Separate Service from Hardware
Another very beneficial avantage to virtualizing your operating systems, especially with Windows systems is that you can separate your OS install from the hardware. Our typical approach these days is to install Linux to the bare-metal and then install Windows into a virtual guest instance on our older hardware. By doing so, we’re getting near bare-metal performance out of our Windows systems on hardware beyond its reliable lifespan and when the hardware fails, we’re able to quickly bring up the entire OS instance on another server and continue along our merry way without having to get into re-installing, re-activating, and re-installing all the latest services patches (which, altogether now takes about 4 to 8 hours to get through all those mouse clicks and reboots). This approach does take you down an entirely new way of thinking about backups and restores. Instead of deploying expensive backup solutions such as Veritas and Backup-Exec and installing and maintaining agents and directory exception lists, we now use very simple tools such as rsync and gzip to backup full disk images with the server offline and then only backup essential files (such as the SQL Server database backups) on the live running. When we do service patches or change software settings, we again down the server and snapshot the disk image for backup (the live snapshots can probably do the same, but we haven’t truly explored this in our environment since its a relatively new feature to come along since establishing our standard operating procedures). We’re not a 24x7 critical shop and are able to establish service windows for maintenance, so this works very, very well for us in practice.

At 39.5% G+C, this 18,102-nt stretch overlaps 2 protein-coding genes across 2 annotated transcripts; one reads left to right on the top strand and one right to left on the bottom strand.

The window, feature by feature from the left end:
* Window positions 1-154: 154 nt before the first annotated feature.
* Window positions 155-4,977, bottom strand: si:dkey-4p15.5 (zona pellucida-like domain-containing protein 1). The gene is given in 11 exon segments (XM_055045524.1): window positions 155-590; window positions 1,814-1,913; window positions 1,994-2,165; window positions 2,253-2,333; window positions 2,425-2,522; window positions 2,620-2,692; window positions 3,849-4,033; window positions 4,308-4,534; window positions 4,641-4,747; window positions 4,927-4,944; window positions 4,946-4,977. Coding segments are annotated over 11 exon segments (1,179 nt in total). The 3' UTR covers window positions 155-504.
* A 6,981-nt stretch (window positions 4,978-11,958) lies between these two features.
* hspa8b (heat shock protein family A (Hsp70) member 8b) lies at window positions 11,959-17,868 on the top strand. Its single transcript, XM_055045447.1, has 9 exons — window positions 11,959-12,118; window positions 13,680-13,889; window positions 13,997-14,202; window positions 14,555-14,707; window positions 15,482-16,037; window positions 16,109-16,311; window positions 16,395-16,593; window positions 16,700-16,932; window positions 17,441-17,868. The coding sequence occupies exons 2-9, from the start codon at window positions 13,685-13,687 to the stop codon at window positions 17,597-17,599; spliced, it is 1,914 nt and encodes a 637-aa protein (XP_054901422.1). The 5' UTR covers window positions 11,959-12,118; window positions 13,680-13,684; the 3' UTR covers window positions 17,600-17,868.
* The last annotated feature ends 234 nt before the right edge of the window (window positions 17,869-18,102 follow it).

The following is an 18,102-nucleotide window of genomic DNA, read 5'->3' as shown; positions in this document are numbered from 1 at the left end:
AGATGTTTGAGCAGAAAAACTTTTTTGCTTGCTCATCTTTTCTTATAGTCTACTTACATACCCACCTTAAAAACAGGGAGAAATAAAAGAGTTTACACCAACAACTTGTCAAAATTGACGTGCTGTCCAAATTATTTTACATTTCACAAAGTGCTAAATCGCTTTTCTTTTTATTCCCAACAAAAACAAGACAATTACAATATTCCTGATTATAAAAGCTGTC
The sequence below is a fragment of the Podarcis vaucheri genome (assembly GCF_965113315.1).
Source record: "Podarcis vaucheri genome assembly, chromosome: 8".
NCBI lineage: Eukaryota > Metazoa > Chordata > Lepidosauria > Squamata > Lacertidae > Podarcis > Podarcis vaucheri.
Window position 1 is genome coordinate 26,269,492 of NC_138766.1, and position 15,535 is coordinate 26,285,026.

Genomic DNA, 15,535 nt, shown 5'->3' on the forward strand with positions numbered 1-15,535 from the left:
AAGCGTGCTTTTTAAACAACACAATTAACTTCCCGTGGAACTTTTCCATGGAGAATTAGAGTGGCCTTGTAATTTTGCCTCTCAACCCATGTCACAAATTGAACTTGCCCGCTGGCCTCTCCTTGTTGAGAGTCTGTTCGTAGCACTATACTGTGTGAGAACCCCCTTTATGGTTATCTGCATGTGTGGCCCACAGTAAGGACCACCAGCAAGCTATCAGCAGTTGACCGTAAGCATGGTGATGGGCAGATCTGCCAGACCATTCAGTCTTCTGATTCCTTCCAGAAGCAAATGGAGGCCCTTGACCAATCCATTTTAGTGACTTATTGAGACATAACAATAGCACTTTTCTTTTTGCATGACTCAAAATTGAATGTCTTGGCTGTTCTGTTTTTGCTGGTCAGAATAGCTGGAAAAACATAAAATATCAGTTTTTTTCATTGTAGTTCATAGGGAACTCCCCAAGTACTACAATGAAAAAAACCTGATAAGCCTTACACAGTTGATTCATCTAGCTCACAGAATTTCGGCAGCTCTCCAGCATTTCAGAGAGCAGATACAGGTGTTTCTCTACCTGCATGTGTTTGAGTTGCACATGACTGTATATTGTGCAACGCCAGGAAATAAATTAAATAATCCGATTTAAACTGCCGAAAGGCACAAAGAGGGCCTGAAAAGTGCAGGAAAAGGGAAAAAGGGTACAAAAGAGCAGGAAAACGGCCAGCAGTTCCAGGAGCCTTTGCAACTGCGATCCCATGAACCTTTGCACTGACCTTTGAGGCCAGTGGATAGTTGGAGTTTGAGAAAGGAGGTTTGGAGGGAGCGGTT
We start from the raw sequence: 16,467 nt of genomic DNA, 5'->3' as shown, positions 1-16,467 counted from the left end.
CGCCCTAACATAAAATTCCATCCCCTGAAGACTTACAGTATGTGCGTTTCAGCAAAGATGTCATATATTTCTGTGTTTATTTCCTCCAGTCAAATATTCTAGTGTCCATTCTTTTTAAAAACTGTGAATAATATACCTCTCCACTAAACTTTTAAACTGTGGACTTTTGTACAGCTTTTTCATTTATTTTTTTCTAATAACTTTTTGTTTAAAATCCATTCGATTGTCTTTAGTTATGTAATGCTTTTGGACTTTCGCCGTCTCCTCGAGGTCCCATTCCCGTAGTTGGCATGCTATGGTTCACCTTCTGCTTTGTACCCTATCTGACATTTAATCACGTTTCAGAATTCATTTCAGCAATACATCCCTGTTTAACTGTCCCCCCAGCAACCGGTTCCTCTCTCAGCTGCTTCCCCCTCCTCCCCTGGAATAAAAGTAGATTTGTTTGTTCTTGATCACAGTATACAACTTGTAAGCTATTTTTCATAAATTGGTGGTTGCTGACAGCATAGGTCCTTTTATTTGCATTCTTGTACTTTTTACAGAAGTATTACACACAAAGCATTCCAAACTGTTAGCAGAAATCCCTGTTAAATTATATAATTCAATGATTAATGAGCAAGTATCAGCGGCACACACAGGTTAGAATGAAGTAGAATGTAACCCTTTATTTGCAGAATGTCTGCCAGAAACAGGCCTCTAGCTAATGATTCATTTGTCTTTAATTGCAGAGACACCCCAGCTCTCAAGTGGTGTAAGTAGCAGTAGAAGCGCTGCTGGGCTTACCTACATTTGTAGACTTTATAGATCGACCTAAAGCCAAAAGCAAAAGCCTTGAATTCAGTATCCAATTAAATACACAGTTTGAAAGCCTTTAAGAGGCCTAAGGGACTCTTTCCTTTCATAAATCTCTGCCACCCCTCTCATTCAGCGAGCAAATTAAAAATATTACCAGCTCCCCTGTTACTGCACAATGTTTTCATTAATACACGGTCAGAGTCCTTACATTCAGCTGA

The phenomenal thing we realized about server virtualization technologies and the simple backup and restore procedures discussed above is that we can carry our entire data center of over 60 servers around on one 500gb USB drive (or an offsite storage provider such as Amazon’s). Albeit scary from a security standpoint (you will definitely need some good security policies and checkpoints (such as backups being encrypted at rest)), but very liberating from a business continuity standpoint. One no longer has to fully invest in a second, continuously running data center and keeping near identical hardware in sync in both locations, not to mention paying for being “online” and maintaining a broadband connection for continuously transferring the files to the second data center. If you have a solid working relationship with your hardware vendor or even a fully-hosted ISP that offers very quick server provisioning in their distance data center, you can literally walk in with your Install CDs for the virtualization host servers, install the hosts on the server equipment, transfer the server images off the USB drives, fire up the guest OS’s, restore the database backups and other user files (such as the office’s common drive), change your public DNS entries and you’re back online for your entire data center in an entirely new data center location.
Try New Things Cost Effectively